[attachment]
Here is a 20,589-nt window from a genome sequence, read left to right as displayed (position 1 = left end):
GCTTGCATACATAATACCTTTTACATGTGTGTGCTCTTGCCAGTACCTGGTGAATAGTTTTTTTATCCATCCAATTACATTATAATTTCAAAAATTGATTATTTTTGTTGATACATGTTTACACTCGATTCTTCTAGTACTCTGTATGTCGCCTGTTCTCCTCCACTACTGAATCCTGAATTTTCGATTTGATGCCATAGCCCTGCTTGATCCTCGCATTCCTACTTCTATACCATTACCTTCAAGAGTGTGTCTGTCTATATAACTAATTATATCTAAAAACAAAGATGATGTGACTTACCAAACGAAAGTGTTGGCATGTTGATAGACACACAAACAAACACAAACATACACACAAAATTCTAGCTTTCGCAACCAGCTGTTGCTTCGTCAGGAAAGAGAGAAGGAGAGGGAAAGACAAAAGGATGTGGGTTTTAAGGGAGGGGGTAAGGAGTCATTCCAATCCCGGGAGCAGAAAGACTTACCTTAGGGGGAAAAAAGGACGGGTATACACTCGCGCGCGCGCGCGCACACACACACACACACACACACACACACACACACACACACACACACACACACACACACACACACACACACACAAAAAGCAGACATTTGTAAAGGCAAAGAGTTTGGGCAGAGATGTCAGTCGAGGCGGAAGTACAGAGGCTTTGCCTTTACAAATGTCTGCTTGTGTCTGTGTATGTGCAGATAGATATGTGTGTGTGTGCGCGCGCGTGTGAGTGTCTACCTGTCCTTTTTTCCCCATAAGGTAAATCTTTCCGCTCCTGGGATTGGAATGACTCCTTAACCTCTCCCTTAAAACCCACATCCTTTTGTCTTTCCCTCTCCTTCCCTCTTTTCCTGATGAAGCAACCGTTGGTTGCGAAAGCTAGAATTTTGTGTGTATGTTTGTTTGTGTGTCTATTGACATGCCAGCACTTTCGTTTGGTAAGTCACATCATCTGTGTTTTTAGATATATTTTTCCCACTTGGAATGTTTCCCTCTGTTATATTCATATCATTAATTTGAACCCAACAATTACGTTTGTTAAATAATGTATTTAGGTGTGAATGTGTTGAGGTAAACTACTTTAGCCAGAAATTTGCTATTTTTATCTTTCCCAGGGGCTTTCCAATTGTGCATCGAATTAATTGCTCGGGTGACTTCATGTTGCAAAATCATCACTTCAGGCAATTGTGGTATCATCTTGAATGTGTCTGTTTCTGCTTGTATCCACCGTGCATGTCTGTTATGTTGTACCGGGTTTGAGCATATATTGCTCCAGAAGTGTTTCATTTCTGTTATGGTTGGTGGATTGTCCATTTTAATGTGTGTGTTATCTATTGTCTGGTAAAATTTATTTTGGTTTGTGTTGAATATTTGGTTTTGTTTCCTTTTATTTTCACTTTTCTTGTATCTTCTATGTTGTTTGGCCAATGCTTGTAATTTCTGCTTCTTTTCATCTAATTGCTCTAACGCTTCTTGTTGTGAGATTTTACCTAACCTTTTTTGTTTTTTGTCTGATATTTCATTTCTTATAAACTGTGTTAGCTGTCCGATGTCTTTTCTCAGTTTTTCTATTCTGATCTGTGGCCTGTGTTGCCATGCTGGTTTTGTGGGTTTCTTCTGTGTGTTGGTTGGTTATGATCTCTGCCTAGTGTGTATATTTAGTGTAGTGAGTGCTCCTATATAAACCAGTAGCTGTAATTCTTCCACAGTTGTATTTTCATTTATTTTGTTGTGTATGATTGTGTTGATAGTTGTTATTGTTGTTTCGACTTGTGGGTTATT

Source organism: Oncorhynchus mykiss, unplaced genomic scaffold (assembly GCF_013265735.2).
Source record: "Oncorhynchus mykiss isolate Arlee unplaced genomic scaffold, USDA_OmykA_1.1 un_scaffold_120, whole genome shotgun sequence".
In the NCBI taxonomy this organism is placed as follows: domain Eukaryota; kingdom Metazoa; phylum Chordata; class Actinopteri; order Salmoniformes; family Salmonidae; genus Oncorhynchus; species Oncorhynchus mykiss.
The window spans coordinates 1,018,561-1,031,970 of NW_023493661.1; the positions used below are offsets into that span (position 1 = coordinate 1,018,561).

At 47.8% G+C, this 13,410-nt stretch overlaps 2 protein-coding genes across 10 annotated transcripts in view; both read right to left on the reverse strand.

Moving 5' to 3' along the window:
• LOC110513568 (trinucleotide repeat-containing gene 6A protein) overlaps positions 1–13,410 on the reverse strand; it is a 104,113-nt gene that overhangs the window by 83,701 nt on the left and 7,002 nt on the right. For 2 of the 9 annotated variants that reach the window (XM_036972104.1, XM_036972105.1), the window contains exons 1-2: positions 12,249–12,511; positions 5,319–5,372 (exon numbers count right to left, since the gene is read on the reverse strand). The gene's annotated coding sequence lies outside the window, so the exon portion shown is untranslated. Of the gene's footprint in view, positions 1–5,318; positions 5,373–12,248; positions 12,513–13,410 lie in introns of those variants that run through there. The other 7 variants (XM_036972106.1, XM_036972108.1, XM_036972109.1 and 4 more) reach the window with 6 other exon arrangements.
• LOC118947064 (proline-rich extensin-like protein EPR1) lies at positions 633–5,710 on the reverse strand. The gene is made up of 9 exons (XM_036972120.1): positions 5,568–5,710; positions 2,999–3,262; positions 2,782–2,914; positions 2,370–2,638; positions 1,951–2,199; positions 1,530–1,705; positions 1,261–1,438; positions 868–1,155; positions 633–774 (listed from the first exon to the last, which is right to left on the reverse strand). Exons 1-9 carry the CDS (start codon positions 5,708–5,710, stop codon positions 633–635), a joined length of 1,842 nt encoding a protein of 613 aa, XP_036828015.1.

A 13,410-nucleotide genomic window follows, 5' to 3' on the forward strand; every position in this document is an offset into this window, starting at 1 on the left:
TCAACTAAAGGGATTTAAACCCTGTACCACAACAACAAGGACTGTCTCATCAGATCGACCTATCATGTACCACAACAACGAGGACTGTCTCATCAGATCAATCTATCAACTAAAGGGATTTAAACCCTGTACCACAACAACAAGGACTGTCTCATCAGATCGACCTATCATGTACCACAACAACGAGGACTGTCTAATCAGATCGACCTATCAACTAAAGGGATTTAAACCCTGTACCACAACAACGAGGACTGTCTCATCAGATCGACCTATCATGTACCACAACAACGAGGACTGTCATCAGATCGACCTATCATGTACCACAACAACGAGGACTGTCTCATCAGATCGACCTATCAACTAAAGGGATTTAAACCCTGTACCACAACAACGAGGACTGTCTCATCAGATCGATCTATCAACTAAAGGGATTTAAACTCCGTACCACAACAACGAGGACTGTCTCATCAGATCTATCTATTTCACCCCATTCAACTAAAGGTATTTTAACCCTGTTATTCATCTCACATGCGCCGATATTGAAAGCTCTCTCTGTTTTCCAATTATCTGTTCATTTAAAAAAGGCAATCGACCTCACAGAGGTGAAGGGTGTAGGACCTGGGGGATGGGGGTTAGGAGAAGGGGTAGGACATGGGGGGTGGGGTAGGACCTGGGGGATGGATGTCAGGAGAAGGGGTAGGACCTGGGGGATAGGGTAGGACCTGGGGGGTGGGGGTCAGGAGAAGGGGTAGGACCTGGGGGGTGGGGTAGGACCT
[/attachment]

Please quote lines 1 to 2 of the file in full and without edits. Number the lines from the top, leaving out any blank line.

Here is a 20,589-nt window from a genome sequence, read left to right as displayed (position 1 = left end):
GCTTGCATACATAATACCTTTTACATGTGTGTGCTCTTGCCAGTACCTGGTGAATAGTTTTTTTATCCATCCAATTACATTATAATTTCAAAAATTGATTATTTTTGTTGATACATGTTTACACTCGATTCTTCTAGTACTCTGTATGTCGCCTGTTCTCCTCCACTACTGAATCCTGAATTTTCGATTTGATGCCATAGCCCTGCTTGATCCTCGCATTCCTACTTCTATACCATTACCTTCAAGAGTGTGTCTGTCTATATAACTAATTATATCTAAAAACAAAGATGATGTGACTTACCAAACGAAAGTGTTGGCATGTTGATAGACACACAAACAAACACAAACATACACACAAAATTCTAGCTTTCGCAACCAGCTGTTGCTTCGTCAGGAAAGAGAGAAGGAGAGGGAAAGACAAAAGGATGTGGGTTTTAAGGGAGGGGGTAAGGAGTCATTCCAATCCCGGGAGCAGAAAGACTTACCTTAGGGGGAAAAAAGGACGGGTATACACTCGCGCGCGCGCGCGCACACACACACACACACACACACACACACACACACACACACACACACACACACACACACACACACACACACACAAAAAGCAGACATTTGTAAAGGCAAAGAGTTTGGGCAGAGATGTCAGTCGAGGCGGAAGTACAGAGGCTTTGCCTTTACAAATGTCTGCTTGTGTCTGTGTATGTGCAGATAGATATGTGTGTGTGTGCGCGCGCGTGTGAGTGTCTACCTGTCCTTTTTTCCCCATAAGGTAAATCTTTCCGCTCCTGGGATTGGAATGACTCCTTAACCTCTCCCTTAAAACCCACATCCTTTTGTCTTTCCCTCTCCTTCCCTCTTTTCCTGATGAAGCAACCGTTGGTTGCGAAAGCTAGAATTTTGTGTGTATGTTTGTTTGTGTGTCTATTGACATGCCAGCACTTTCGTTTGGTAAGTCACATCATCTGTGTTTTTAGATATATTTTTCCCACTTGGAATGTTTCCCTCTGTTATATTCATATCATTAATTTGAACCCAACAATTACGTTTGTTAAATAATGTATTTAGGTGTGAATGTGTTGAGGTAAACTACTTTAGCCAGAAATTTGCTATTTTTATCTTTCCCAGGGGCTTTCCAATTGTGCATCGAATTAATTGCTCGGGTGACTTCATGTTGCAAAATCATCACTTCAGGCAATTGTGGTATCATCTTGAATGTGTCTGTTTCTGCTTGTATCCACCGTGCATGTCTGTTATGTTGTACCGGGTTTGAGCATATATTGCTCCAGAAGTGTTTCATTTCTGTTATGGTTGGTGGATTGTCCATTTTAATGTGTGTGTTATCTATTGTCTGGTAAAATTTATTTTGGTTTGTGTTGAATATTTGGTTTTGTTTCCTTTTATTTTCACTTTTCTTGTATCTTCTATGTTGTTTGGCCAATGCTTGTAATTTCTGCTTCTTTTCATCTAATTGCTCTAACGCTTCTTGTTGTGAGATTTTACCTAACCTTTTTTGTTTTTTGTCTGATATTTCATTTCTTATAAACTGTGTTAGCTGTCCGATGTCTTTTCTCAGTTTTTCTATTCTGATCTGTGGCCTGTGTTGCCATGCTGGTTTTGTGGGTTTCTTCTGTGTGTTGGTTGGTTATGATCTCTGCCTAGTGTGTATATTTAGTGTAGTGAGTGCTCCTATATAAACCAGTAGCTGTAATTCTTCCACAGTTGTATTTTCATTTATTTTGTTGTGTATGATTGTGTTGATAGTTGTTATTGTTGTTTCGACTTGTGGGTTATT